Certainly CEO Rob Henderson thinks the company's circa-18% gain since the start of 2018, taking its market capitalisation to around US$174 million (C$219 million), is just a step in the right direction.
"I believe that investor awareness of Amerigo is improving and our recent Q3 earnings of US$7.9 million demonstrate that we can generate good cash flow at a copper price of US$3.00/lb [now about US$3.22/lb]," he said.
"Having said that I believe that our market capitalization … is relatively low given that we currently produce 62 million lbs of copper per year. And that will soon be more than 85Mlbs."
Henderson says Amerigo investors get about 0.4lbs of copper for every dollar of market cap - around double the level of peers.
"Our current price-to-earnings ratio is also very low, especially given that we will be increasing our production by 40% in 2018 and reducing our cash costs," he says.
Copper production at Amerigo's 100%-owned Minera Valle Central (MVC) processing plant in Chile is forecast to remain steady at 60-65Mlbs/year until the third quarter this year when it is due to rise to 85-90Mlbs/yr.
The MVC facility, about 1.5 hours south of Chile's capital, Santiago, has an almost limitless supply of 0.11% copper ‘ore' from the nearby, 112-year-old El Teniente mine. The material, 130,000 tonnes per day of tailings, is delivered to Amerigo's plant door by El Teniente's owner Codelco, the world's biggest primary copper producer, under agreements running through to at least 2037. Amerigo is selling back to Codelco high-grade, low arsenic copper concentrates under a long-term contract.
The US$30 million MVC plant expansion and upgrade not only increases output, but also considerably boosts copper recoveries on ‘ore' from an older, higher-grade El Teniente tailings source, Cauquenes. The Cauquenes tailings deposit was created over the period 1936 to 1977, with processing technology not as advanced then as it is now. The mined ore grade was also higher and the rock itself, located physically higher up in the deposit, had different mineralogy with more secondary copper minerals such as chalcocite.
The upshot of all that is the Cauquenes tailings grade at 0.27% Cu is more than double that of fresh tailings and the favourable mineralogy contributes to superior modern recovery rates.
That Cauquenes feedstock and the fresh tailings, combined with better plant economies and overall recoveries, was always going to have a material impact on Amerigo's revenues and operating cash flow in a strengthening copper price environment.
Henderson says most of the new equipment for the plant expansion is being fabricated in Chile and appears to be well on schedule.
"Our regrind ball mill is being fabricated offshore and we have been advised that the mill delivery will be at the later end of the scheduled time frame. MVC are making contingency plans to temporarily use their existing regrind ball mill in case the new mill is late," he says.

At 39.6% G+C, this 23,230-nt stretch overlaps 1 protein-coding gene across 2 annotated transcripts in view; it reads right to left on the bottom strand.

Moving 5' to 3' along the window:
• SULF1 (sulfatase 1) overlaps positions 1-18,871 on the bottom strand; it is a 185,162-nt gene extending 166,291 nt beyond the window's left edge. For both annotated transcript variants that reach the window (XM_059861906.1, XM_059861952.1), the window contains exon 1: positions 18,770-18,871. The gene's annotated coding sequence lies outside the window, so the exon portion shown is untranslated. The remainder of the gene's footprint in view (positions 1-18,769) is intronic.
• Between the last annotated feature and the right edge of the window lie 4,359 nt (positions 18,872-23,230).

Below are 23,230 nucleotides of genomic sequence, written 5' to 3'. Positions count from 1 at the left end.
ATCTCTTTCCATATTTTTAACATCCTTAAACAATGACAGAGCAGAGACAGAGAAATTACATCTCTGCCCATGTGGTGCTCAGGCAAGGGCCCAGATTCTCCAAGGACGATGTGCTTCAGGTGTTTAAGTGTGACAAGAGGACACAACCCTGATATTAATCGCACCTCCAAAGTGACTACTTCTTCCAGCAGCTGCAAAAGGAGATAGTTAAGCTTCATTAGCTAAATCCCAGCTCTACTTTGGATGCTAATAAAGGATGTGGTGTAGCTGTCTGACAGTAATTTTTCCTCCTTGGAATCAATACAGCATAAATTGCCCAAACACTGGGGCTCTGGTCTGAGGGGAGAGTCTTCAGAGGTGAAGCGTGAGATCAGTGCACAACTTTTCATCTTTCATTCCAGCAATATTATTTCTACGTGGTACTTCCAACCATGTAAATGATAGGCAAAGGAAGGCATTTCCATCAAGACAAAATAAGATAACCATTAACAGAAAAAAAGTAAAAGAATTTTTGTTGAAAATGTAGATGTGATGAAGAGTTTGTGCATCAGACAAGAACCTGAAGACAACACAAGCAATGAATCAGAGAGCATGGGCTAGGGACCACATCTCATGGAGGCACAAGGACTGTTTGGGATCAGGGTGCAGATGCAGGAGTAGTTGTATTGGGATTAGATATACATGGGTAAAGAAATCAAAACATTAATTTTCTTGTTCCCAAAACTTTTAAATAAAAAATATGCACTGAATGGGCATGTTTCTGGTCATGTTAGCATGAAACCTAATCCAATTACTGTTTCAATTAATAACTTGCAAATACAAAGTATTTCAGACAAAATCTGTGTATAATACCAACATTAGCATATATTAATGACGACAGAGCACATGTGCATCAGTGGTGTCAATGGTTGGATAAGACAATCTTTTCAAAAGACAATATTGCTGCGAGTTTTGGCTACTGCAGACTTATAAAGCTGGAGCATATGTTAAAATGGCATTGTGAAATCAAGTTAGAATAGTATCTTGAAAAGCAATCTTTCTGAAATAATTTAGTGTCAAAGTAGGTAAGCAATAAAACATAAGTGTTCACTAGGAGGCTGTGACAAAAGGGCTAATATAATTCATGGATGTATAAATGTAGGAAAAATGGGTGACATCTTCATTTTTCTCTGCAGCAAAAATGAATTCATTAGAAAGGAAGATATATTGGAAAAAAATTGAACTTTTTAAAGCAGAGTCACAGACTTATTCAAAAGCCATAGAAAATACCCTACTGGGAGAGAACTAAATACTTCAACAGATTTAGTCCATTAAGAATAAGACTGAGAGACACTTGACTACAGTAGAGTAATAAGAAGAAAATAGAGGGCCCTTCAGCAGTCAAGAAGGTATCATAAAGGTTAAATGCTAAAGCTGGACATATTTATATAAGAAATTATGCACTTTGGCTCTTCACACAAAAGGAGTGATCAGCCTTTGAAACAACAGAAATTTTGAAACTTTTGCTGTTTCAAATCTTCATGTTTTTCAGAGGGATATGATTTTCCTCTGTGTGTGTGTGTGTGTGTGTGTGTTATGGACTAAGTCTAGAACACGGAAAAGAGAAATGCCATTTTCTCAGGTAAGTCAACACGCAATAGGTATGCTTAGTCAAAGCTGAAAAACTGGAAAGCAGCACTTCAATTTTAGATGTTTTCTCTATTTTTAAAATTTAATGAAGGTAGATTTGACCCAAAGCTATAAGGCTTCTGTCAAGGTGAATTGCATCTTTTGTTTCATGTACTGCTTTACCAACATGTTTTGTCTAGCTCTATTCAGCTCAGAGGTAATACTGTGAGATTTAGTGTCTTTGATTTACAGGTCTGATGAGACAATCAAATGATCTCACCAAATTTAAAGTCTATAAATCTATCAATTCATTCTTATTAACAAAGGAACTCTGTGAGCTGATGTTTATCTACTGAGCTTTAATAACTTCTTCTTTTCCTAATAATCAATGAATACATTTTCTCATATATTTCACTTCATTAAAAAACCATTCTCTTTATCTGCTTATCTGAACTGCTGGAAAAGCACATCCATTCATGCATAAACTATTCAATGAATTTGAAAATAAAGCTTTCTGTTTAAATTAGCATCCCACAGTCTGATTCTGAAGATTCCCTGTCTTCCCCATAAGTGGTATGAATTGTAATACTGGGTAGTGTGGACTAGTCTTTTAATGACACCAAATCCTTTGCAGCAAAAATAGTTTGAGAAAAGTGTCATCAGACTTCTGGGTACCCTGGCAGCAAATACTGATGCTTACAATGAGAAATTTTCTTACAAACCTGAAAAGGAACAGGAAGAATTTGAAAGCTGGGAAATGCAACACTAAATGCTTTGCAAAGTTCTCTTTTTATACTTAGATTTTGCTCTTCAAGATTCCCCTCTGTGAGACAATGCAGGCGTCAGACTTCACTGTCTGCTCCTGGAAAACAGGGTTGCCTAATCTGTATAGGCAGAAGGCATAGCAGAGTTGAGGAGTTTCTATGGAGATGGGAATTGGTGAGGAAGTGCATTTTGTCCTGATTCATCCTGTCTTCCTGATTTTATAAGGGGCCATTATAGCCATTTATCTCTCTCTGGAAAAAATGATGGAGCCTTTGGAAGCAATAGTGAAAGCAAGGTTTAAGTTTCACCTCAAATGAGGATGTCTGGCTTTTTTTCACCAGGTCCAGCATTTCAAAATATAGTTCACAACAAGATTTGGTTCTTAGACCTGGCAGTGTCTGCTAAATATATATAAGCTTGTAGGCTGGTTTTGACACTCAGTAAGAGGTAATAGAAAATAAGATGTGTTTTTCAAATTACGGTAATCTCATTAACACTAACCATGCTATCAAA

"We are fortunate to have the same team at MVC who delivered the phase one expansion project on time and under budget and they know what they are doing.
"For Amerigo, the phase two expansion is certainly the major milestone expected in 2018 [and] once the bank's completion tests are met, the company will be permitted to distribute dividends to our shareholders."
MVC has been producing copper in Chile for 25 years and was acquired by Amerigo in 2003. It started paying dividends two years later.
Henderson says the company maintains a policy of returning one-third of earnings to shareholders, and adds: "I do believe we will be back again in dividend paying mode again."
Amerigo paid US$47 million in dividends between 2005 and 2008, and from 2011 to 2012.
"We are anticipating some cost inflation [in 2018] due to higher fuel and steel prices plus potential increases in the Chilean peso. We think that our cash costs in the second half of the year will be around $1.50/lb and cash costs in the first half of the year will be around $1.80/lb.
"The biggest factor by far affecting our valuation is the copper price as this is directly related to our cash generation capability.
"A second factor is the health of the mining industry in general. I think the investors who abandoned the space five years ago are beginning to return now that industry price-to-earnings ratios are competitive again.
"I am seeing more junior financings taking place, more drilling done and more studies being completed. I believe this is a healthy start to the next cycle.
"In terms of pricing I see the copper price staying flat in 2018 until the world's copper supplies cannot meet demand and then the price will go up rapidly. The gurus forecast that this will happen in 2019.
"If we think that copper price volatility is going to increase substantially we would consider purchasing put options which would lock in a floor price and maintain exposure to rising prices. However, this is expensive and we believe that the costs at MVC are robust enough to survive low copper prices as they have managed to do for the last 25 years.
"We have been patient over the last low price cycle and we intend to fully benefit from the anticipated upcoming high price cycle."